Soviet dictator, Josef Stalin, has died at 85 in the United States.


Svetlana Stalina had a privileged upbringing, but witnessed the


horrors of her father's rule, they defected from the Soviet Union in


the 1960s and denounced her father and communism. On the 22nd of July,


Anders Behring Breivik set off a car bomb outside the Government


buildings in Norway, killing eight people. After that he went to an


island near the capital, disguised as a police officer, there he


killed another 69 people, most of them teenagers. Since his arrest,


the Norwegian authorities have been considering Anders Behring


Breivik's state of mind, and today, psychiatrists, concluded he was


insane when he committed the crime. The face that haunts a country.


Since the killings last July, Anders Behring Breivik has shown no


remorse, there has been intense debate in Norway about whether or


not he's criminally responsible for his actions. Psychiatrists have


interviewed Breivik for 36 hours already, they have poured through


his diaries, their 240-page report has a clear conclusion.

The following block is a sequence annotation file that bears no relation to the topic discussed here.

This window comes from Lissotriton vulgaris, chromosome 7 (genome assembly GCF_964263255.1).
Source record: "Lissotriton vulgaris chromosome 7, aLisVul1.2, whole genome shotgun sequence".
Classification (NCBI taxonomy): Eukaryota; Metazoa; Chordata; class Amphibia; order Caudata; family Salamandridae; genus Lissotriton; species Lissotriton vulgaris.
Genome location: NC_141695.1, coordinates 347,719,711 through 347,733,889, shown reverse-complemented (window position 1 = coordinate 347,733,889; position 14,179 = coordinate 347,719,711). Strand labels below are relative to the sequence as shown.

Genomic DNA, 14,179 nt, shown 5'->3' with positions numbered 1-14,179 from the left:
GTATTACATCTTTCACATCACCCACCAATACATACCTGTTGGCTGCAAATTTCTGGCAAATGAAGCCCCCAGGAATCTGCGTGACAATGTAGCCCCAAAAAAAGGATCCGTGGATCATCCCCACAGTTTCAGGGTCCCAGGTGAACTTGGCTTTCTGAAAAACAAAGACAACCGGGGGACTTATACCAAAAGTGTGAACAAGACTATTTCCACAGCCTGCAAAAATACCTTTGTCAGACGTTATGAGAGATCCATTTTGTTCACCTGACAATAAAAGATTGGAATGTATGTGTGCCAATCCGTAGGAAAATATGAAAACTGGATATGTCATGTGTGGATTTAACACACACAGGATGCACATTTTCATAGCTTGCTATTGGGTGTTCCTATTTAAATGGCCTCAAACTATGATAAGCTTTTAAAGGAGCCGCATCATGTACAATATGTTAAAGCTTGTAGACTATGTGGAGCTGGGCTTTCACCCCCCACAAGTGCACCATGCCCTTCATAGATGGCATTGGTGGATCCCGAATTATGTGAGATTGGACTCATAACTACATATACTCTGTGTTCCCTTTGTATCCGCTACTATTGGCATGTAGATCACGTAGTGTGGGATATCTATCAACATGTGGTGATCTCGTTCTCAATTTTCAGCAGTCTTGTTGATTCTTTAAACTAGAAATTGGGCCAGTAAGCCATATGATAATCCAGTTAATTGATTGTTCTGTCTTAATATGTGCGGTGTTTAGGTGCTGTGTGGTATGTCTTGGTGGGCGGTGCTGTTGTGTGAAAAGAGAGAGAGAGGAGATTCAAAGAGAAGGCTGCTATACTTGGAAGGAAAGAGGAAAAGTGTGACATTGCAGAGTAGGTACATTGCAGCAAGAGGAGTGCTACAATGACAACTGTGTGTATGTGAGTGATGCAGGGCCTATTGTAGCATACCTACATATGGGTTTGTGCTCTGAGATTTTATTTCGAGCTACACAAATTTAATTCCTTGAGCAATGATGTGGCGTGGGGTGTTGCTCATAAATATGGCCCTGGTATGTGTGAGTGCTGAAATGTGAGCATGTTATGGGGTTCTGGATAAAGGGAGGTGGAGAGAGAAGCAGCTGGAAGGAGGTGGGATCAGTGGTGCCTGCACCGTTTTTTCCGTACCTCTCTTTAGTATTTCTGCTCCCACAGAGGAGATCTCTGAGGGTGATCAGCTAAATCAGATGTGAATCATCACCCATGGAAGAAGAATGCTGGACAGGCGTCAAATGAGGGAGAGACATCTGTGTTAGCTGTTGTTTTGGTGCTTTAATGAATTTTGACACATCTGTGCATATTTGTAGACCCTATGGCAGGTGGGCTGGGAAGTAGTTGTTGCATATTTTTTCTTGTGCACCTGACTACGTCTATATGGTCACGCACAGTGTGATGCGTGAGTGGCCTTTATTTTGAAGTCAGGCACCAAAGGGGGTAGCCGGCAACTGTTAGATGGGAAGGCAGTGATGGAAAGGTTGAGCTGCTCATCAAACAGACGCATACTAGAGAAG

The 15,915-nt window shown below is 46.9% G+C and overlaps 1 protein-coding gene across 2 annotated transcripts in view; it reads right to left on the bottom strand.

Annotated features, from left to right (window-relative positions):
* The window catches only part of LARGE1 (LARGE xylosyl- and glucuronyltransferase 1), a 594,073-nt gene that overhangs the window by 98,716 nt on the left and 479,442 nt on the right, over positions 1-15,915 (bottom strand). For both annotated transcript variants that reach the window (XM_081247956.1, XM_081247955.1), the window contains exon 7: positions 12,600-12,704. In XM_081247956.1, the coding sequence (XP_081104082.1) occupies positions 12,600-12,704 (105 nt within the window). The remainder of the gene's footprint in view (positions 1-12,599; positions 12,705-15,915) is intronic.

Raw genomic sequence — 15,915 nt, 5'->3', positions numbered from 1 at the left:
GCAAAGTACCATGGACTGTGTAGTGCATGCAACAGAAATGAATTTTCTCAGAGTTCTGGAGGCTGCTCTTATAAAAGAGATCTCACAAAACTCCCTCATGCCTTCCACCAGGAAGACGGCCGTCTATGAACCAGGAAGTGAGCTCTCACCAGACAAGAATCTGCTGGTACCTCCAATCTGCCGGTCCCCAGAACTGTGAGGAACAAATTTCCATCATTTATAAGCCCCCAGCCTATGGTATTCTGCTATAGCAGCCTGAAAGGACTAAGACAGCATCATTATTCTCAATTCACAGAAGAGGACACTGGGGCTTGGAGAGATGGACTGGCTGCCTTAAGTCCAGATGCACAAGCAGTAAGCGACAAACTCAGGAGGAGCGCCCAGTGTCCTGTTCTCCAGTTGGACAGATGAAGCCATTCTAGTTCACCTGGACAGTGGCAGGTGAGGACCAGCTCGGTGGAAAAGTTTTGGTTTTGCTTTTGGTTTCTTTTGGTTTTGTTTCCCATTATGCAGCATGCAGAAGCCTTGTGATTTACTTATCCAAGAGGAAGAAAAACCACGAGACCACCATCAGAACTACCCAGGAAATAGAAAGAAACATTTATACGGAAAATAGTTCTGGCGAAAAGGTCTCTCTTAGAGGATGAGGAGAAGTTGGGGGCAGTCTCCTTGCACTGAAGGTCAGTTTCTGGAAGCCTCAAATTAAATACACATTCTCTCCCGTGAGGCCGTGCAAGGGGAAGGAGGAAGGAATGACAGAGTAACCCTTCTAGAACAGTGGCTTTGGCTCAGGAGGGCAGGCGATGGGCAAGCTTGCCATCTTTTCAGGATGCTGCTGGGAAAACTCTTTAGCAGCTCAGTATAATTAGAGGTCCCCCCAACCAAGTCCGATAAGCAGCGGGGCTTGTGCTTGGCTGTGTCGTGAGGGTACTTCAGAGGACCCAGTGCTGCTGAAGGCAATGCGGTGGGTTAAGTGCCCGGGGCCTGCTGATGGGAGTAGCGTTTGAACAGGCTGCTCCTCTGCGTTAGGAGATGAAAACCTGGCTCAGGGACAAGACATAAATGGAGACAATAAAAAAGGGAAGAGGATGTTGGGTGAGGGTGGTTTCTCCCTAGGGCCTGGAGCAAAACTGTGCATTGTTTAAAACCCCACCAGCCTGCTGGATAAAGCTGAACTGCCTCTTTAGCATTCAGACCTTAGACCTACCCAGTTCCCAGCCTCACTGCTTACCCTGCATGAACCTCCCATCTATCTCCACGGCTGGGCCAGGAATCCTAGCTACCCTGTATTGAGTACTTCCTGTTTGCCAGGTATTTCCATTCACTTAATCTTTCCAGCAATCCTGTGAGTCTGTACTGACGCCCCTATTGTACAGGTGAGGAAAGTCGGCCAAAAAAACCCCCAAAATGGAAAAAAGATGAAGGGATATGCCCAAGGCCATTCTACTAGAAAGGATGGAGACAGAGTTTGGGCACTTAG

TRANSLATION: Conclusions of the forensic experts is that Anders


Behring Breivik was insane. Breivik set out his beliefs in his


manifesto. He saw himself as the head of a Norwegian resistance


movement, fighting multiculturalism. The experts said these long-held


deillusions, mean he suffers from paranoid schizophrenia.


TRANSLATION: The experts examined more closely what they term Anders


Behring Breivik's grandiose delusions, where he believes he's


chosen to determine who is to live and who is to die. He, as the


perfect Knight, is chosen to save, what he always, his people.


It is hard to judge if today's report will make any difference to


the suffering of bereaved families. Anders Behring Breivik will still


go to court, but assuming the judge agrees with the experts, there will


be no prison sentence. Instead he will be given compulsory mental


health treatment, for as long as he's deemed a threat to society.


Michael Jackson's doctor, Conrad Murray, has been sentenced to four


years in prison. He was found guilty of involuntary manslaughter


at a trial earlier this month after a six-week process. The judge said


Dr Conrad Murray had continually lied and was caught in a cycle of


medicine madness, that violated his obligations as a doctor. Our


correspondent is at the court in Los Angeles. What's been the